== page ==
At each 'case' point in the above snippet (and in the dozens more the application will need) the developer needs to either write the code that will handle the message or call external functions to handle them.

At the end of the run - when the user decides 'enough is enough' and tries to close the application window the window procedure will get a sentinel call. After performing routine cleanup the procedure must then call PostQuitMessage() which breaks the message pump loop.

The next time the message pump (see above) gets a sentinel message of its own the code loop will break. At this point a few more lines of trailing code (which the developer must also write) will perform the final cleanup so the app can exit.

Startup code. The developer needs to do two things at this point.

  1. Declare and define a basic 'window class' for the application as a whole.
  2. Initialise everything that needs to be initialised and get that main window onscreen.

After that it's just to 'sit back and wait' - the user's input (and various types of input from the system) will accrue to the thread-specific message queue outlined above and be processed by the application.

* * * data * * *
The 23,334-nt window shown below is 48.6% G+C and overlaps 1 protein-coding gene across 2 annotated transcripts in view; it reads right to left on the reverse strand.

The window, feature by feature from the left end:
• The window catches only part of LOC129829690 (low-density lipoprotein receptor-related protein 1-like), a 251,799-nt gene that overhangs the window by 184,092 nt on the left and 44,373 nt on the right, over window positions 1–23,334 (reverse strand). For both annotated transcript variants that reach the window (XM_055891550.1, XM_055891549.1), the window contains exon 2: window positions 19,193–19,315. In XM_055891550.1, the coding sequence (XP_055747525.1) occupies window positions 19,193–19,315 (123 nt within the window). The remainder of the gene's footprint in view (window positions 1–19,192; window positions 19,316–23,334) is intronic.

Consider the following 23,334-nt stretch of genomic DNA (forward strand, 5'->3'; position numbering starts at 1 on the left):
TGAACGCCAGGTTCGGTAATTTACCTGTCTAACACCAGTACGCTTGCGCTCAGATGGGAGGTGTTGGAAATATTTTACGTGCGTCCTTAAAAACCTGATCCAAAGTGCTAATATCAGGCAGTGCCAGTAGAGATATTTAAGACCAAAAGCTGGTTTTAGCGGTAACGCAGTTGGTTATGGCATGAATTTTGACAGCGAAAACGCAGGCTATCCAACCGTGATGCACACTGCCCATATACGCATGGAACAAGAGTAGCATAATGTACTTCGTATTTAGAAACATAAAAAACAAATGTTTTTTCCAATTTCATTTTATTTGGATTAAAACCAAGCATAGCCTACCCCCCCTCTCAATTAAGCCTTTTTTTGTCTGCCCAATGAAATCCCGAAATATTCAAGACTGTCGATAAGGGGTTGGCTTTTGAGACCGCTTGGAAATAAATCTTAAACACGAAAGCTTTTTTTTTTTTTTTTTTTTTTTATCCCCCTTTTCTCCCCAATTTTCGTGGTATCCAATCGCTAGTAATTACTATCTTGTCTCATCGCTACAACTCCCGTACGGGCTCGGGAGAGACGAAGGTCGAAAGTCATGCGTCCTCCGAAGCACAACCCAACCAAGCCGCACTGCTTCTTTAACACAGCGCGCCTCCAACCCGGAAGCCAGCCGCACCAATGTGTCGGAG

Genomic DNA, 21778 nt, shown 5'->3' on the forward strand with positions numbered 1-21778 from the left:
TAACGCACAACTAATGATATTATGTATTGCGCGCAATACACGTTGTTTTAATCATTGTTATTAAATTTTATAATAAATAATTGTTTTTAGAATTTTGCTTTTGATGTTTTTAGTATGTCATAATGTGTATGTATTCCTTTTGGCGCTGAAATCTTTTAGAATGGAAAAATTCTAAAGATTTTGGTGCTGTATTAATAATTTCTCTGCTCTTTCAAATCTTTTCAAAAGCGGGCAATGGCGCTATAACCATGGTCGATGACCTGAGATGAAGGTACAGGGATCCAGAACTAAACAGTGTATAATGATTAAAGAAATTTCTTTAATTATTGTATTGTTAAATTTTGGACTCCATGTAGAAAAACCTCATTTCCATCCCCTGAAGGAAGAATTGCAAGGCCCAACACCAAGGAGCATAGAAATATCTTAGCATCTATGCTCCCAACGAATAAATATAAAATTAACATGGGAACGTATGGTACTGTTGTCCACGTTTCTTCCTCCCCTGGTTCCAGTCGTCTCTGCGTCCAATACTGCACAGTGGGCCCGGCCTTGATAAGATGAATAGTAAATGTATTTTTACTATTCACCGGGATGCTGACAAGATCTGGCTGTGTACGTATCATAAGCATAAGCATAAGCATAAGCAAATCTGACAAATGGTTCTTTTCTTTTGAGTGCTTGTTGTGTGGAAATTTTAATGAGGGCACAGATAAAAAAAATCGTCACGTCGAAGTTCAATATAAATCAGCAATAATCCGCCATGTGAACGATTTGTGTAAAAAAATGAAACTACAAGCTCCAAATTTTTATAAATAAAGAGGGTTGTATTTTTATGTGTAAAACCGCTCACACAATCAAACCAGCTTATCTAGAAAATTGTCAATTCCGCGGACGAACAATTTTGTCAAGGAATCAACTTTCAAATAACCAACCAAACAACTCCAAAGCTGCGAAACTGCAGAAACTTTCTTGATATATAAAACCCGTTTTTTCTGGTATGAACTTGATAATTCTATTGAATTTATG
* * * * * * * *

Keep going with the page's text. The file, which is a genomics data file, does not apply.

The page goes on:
Mac OS X (Cocoa) Application Development

Development on the Mac is always visual - which is a good thing as it's graphical interfaces the developer deals with. Xcode (formerly the NeXT Project Builder) starts things off by providing an application template. All IDEs offer application templates today (or they should offer) but things are a bit different away from Windows and open sauce.

Things start falling into place once the developer's chosen the type of application and a name and path for it.

The developer will typically open the 'Resources' tree on the left and double click the 'NIB' file found therein. This starts the companion Interface Builder which is used to sketch the layout of the application. Application windows aren't normally built in this way on Windows.

The Cocoa developer uses Interface Builder (IB) to put controls - push buttons, lists, et al - onto the application window. The controls are then 'wired' (using drag-drop) to the class code running the show. The controls themselves will generate actions - special messages sent back to specific methods in the controller class.

The controller class will in turn have outlets - pointers as it were in its class definition set already in Interface Builder (drag-drop again) to reference the window's controls.

The Cocoa application template will also come with a menu ready to run. There are no menu declarations here or accelerator tables - it's all in place. And because it's object oriented the menu items apply everywhere. You use the same 'Copy' menu item (and the same ⌘C shortcut) everywhere.